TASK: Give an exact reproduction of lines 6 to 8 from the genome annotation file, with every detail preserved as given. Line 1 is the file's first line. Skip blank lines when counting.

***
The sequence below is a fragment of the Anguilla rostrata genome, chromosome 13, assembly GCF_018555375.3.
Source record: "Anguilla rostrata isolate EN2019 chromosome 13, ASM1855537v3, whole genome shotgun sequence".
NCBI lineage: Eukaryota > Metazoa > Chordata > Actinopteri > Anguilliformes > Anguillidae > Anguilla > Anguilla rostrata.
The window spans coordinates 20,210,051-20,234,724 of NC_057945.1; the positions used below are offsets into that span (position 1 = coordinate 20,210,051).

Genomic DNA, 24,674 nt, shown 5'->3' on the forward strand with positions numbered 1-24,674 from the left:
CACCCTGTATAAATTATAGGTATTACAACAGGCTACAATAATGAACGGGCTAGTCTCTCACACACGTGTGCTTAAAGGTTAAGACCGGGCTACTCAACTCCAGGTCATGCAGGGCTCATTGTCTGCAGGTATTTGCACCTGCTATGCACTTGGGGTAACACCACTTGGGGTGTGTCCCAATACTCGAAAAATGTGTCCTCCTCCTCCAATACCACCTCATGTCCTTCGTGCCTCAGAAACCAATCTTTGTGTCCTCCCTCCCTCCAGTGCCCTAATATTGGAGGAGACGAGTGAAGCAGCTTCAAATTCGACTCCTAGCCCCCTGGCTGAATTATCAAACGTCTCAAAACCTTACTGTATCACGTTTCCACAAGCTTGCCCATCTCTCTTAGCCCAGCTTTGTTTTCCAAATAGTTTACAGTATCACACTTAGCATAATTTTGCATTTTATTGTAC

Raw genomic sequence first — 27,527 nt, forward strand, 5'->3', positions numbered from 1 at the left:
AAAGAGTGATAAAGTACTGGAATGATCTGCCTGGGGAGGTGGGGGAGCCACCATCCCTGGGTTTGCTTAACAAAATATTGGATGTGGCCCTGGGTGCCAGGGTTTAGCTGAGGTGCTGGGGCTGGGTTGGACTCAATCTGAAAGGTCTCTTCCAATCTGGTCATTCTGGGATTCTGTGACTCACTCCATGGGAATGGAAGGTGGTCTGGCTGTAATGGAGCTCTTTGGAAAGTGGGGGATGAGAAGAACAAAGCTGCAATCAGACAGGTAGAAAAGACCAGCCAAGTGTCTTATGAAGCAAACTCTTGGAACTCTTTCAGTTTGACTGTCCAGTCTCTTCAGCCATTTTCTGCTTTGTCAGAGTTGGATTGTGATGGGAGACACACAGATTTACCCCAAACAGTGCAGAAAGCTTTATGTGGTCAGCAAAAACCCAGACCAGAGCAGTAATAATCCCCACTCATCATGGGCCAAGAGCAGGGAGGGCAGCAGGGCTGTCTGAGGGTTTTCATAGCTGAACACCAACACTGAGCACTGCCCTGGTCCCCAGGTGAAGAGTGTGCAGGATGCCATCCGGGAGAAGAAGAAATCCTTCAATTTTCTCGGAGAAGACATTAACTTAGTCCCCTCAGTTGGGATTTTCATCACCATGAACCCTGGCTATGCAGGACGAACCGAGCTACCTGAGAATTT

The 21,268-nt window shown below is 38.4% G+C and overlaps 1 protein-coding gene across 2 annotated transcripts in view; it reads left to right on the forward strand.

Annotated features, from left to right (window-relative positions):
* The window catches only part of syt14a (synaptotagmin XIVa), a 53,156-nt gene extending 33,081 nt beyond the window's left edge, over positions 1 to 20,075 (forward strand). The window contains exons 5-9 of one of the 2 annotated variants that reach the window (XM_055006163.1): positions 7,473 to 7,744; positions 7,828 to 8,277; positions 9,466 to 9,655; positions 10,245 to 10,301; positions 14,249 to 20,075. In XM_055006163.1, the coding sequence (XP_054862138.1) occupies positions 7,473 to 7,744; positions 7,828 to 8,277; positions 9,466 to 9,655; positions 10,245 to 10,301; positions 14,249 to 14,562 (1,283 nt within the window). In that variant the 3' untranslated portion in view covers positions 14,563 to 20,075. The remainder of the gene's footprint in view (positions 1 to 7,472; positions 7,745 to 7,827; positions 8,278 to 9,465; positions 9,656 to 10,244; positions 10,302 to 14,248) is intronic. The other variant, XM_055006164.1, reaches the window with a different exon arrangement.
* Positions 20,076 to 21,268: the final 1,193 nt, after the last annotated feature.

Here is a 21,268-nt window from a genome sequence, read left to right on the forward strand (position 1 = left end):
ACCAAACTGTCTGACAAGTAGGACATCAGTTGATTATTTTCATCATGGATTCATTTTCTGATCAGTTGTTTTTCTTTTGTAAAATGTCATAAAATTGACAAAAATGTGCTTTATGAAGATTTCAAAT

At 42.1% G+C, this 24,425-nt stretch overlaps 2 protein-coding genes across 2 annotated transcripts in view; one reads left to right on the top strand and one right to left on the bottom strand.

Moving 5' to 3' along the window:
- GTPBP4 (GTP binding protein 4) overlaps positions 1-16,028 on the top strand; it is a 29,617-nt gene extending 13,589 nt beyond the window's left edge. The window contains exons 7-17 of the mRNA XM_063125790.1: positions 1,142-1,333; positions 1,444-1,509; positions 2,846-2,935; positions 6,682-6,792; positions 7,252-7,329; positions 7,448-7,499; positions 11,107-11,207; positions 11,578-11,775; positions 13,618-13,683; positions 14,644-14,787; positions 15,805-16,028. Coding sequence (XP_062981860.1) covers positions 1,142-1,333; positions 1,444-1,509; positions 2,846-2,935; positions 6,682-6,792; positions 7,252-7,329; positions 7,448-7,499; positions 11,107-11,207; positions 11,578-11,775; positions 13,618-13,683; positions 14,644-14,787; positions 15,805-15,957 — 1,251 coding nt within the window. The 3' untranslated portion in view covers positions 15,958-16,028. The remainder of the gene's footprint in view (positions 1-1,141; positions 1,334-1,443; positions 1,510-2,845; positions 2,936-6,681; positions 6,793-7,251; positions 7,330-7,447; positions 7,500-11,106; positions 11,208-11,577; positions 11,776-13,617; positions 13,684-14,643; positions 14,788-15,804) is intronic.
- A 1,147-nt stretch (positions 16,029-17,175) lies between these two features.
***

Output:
CACCCTGTATAAATTATAGGTATTACAACAGGCTACAATAATGAACGGGCTAGTCTCTCACACACGTGTGCTTAAAGGTTAAGACCGGGCTACTCAACTCCAGGTCATGCAGGGCTCATTGTCTGCAGGTATTTGCACCTGCTATGCACTTGGGGTAACACCACTTGGGGTGTGTCCCAATACTCGAAAAATGTGTCCTCCTCCTCCAATACCACCTCATGTCCTTCGTGCCTCAGAAACCAATCTTTGTGTCCTCCCTCCCTCCAGTGCCCTAATATTGGAGGAGACGAGTGAAGCAGCTTCAAATTCGACTCCTAGCCCCCTGGCTGAATTATCAAACGTCTCAAAACCTTACTGTATCACGTTTCCACAAGCTTGCCCATCTCTCTTAGCCCAGCTTTGTTTTCCAAATAGTTTACAGTATCACACTTAGCATAATTTTGCATTTTATTGTAC

Raw genomic sequence first — 27,527 nt, forward strand, 5'->3', positions numbered from 1 at the left:
AAAGAGTGATAAAGTACTGGAATGATCTGCCTGGGGAGGTGGGGGAGCCACCATCCCTGGGTTTGCTTAACAAAATATTGGATGTGGCCCTGGGTGCCAGGGTTTAGCTGAGGTGCTGGGGCTGGGTTGGACTCAATCTGAAAGGTCTCTTCCAATCTGGTCATTCTGGGATTCTGTGACTCACTCCATGGGAATGGAAGGTGGTCTGGCTGTAATGGAGCTCTTTGGAAAGTGGGGGATGAGAAGAACAAAGCTGCAATCAGACAGGTAGAAAAGACCAGCCAAGTGTCTTATGAAGCAAACTCTTGGAACTCTTTCAGTTTGACTGTCCAGTCTCTTCAGCCATTTTCTGCTTTGTCAGAGTTGGATTGTGATGGGAGACACACAGATTTACCCCAAACAGTGCAGAAAGCTTTATGTGGTCAGCAAAAACCCAGACCAGAGCAGTAATAATCCCCACTCATCATGGGCCAAGAGCAGGGAGGGCAGCAGGGCTGTCTGAGGGTTTTCATAGCTGAACACCAACACTGAGCACTGCCCTGGTCCCCAGGTGAAGAGTGTGCAGGATGCCATCCGGGAGAAGAAGAAATCCTTCAATTTTCTCGGAGAAGACATTAACTTAGTCCCCTCAGTTGGGATTTTCATCACCATGAACCCTGGCTATGCAGGACGAACCGAGCTACCTGAGAATTT